Dorian’s stall allowed the hurricane’s winds to upwell enough cool water to significantly weaken the storm, and the hurricane made landfall on September 6 at Cape Hatteras, North Carolina as a Category 1 hurricane with 90 mph winds and a minimum central pressure of 956 mb. Dorian killed ten people in the U.S., cost $1.4 billion, and spawned a political firestorm—Sharpiegate—after President Trump incorrectly tweeted on September 1 that Alabama would “most likely be hit (much) harder than anticipated.”

Dorian also hit Canada hard, making landfall in eastern Nova Scotia on September 7 as an extratropical cyclone with Category 2 winds of 100 mph and a pressure of 958 mb, making it the third strongest hurricane or ex-hurricane on record to hit Canada. Damage in Canada was estimated at $200 million.

Tropical Cyclone Idai on March 14, 2019
Figure 7. Tropical Cyclone Idai as seen by the VIIRS instrument on the Suomi satellite on March 14, 2019. At the time, Idai was a high-end category 2 storm with 110 mph winds, and was nearing landfall near Beira, Mozambique. Image credit: NASA.

7. Tropical Cyclone Idai kills 964—the Southern Hemisphere’s third deadliest tropical cyclone on record

In scenes reminiscent of Hurricane Katrina in New Orleans in 2005, Mozambique’s Tropical Cyclone Idai on March 14 left thousands of people marooned on rooftops in an “inland ocean” up to 30 miles wide that the great cyclone’s heavy rains and storm surge created. Idai made landfall as a Category 2 storm with 110 mph winds just north of Beira, Mozambique (population 530,000) near the time of high tide, driving a devastating storm surge into the city.

The cyclone also caused enormous wind damage, ripping off hundreds of roofs in Beira, Mozambique’s fourth largest city. Since the cyclone was large and moving slowly at landfall–near 6 mph–it was a prodigious rainmaker, with satellite-estimated rainfall amounts in excess of 2 feet in portions of central Mozambique. Idai stalled and died over the high terrain of the Zimbabwe-Mozambique border region, bringing heavy rains of over a foot to eastern Zimbabwe. The estimated $2 billion in damage in Mozambique (15% of GDP) and $622 million in Zimbabwe (3.4% of GDP) made Idai the most expensive disaster in history for both nations.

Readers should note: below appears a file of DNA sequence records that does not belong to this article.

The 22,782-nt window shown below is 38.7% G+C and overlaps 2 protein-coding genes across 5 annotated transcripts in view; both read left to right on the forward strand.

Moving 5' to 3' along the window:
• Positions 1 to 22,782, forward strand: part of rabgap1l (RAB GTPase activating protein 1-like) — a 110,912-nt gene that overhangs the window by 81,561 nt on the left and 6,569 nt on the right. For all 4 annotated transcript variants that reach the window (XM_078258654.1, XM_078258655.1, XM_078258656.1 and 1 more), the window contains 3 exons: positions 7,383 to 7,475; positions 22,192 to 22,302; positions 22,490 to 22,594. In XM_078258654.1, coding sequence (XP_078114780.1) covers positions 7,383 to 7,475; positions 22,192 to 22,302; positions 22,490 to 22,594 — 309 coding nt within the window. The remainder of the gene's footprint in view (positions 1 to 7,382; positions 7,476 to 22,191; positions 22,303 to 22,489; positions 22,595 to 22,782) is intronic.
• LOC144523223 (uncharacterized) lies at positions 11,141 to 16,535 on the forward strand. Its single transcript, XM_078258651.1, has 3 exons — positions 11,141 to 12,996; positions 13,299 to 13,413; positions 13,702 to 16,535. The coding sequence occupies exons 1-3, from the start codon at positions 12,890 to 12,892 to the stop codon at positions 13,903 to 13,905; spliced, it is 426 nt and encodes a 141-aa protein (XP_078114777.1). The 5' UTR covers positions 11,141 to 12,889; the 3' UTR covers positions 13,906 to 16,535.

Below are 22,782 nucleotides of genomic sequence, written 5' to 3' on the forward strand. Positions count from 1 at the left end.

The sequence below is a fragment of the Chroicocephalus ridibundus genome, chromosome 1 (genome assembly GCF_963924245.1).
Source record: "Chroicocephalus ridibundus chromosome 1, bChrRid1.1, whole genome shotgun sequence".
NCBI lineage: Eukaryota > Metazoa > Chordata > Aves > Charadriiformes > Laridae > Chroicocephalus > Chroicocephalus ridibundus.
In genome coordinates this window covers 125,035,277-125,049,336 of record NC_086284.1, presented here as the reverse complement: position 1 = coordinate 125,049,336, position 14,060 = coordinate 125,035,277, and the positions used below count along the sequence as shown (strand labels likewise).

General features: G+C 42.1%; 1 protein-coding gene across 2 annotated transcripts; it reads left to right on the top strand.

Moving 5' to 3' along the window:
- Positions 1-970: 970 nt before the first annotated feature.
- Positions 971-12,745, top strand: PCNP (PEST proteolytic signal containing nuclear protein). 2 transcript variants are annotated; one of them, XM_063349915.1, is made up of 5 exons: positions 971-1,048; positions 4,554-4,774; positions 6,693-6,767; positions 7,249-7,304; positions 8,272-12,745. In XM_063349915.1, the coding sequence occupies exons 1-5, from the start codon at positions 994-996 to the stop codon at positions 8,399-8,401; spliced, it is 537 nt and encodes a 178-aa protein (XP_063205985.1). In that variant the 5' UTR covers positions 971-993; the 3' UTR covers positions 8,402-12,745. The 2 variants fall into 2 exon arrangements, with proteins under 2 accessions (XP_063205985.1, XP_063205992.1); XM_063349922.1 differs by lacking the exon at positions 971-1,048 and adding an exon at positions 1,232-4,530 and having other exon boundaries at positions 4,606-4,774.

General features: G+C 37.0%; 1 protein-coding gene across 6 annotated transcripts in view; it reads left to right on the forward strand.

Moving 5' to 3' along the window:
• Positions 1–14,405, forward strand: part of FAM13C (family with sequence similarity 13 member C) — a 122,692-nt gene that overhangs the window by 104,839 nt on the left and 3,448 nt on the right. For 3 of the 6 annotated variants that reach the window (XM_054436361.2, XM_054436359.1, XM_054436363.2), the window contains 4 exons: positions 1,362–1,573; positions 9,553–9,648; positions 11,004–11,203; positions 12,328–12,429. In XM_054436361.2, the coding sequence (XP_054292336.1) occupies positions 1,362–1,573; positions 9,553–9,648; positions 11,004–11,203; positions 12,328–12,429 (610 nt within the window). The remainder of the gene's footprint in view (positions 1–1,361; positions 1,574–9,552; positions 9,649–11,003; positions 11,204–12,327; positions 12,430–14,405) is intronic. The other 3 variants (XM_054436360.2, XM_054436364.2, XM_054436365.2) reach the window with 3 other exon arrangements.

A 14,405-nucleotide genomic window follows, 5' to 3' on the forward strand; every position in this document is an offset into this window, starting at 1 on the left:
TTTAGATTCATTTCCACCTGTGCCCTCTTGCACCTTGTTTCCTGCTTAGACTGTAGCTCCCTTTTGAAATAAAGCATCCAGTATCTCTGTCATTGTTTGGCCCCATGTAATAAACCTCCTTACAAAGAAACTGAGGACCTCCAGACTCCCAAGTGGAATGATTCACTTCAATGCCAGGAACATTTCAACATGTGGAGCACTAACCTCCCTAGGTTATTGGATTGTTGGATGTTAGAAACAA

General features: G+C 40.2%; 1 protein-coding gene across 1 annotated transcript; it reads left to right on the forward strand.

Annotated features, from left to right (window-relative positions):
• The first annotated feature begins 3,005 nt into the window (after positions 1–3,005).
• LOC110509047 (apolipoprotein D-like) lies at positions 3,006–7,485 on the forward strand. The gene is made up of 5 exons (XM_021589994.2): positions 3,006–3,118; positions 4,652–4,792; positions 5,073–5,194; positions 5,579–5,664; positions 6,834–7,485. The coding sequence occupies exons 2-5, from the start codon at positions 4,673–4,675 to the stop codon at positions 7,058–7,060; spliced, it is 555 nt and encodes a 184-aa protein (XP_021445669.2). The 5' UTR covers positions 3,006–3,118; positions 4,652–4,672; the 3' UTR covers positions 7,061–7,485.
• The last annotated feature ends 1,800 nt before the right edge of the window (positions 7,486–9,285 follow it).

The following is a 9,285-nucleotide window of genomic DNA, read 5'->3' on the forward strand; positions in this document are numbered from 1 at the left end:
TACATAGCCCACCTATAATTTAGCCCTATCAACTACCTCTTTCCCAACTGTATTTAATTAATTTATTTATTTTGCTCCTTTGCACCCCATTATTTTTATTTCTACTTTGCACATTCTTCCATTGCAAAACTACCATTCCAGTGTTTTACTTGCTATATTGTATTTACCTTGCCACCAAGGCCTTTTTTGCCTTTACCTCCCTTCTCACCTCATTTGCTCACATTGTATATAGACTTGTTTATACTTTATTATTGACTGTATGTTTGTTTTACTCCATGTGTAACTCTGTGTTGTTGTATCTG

The official death for Idai is 964, with 602 killed in Mozambique, 299 in Zimbabwe, 60 in Malawi, and 3 in Madagascar, making it the Southern Hemisphere’s third deadliest tropical cyclone on record. It was Mozambique’s second deadliest cyclone on record, and Zimbabwe’s deadliest. As is usual for catastrophic storms, there is considerable uncertainty in these numbers:

Deadliest Southern Hemisphere Tropical Cyclones












Deaths Storm  Location Year
1650 Unnamed   Flores, Indonesia 1973
1200 Unnamed Mauritius 1892
964 Idai Mozambique, Zimbabwe, Malawi 2019
800 Eline   Mozambique, Madagascar, Zimbabwe 2000
517 Unnamed  French Polynesia 1903
500 Unnamed  Madagascar 1951
500 Unnamed   Madagascar 1927
418 Gafilo   Madagascar 2004
300+ Unnamed   Madagascar 1959
300+ Mahina   Australia  1899
Smoke from Australian fires, December 4, 2019
Figure 8. Smoke from Australia’s fires as seen by the VIRRS instrument on the Suomi satellite on December 4, 2019. Credit: NASA.

8. Australia’s apocalyptic fire season